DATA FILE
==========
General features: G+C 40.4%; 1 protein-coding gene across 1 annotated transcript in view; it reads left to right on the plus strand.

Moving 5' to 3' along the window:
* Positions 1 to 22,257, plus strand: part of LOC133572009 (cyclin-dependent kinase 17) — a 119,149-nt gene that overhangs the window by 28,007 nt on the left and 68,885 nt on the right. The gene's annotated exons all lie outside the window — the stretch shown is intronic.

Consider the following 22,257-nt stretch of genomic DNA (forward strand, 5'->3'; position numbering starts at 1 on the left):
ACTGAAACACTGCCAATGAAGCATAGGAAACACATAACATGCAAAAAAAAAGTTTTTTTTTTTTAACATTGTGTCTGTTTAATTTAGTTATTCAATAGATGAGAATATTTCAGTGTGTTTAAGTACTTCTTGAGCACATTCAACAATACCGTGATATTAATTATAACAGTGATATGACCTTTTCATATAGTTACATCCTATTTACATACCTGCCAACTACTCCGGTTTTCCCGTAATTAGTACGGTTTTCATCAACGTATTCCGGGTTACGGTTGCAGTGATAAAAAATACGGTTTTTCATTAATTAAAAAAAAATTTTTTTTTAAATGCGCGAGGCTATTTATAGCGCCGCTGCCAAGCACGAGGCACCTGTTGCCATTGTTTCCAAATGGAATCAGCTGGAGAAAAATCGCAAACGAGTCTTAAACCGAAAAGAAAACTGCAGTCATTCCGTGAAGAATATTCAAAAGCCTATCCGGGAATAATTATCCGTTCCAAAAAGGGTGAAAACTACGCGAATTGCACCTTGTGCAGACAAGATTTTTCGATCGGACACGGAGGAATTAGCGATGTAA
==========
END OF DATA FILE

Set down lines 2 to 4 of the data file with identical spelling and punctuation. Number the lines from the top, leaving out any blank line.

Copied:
Moving 5' to 3' along the window:
* Positions 1 to 22,257, plus strand: part of LOC133572009 (cyclin-dependent kinase 17) — a 119,149-nt gene that overhangs the window by 28,007 nt on the left and 68,885 nt on the right. The gene's annotated exons all lie outside the window — the stretch shown is intronic.

Consider the following 22,257-nt stretch of genomic DNA (forward strand, 5'->3'; position numbering starts at 1 on the left):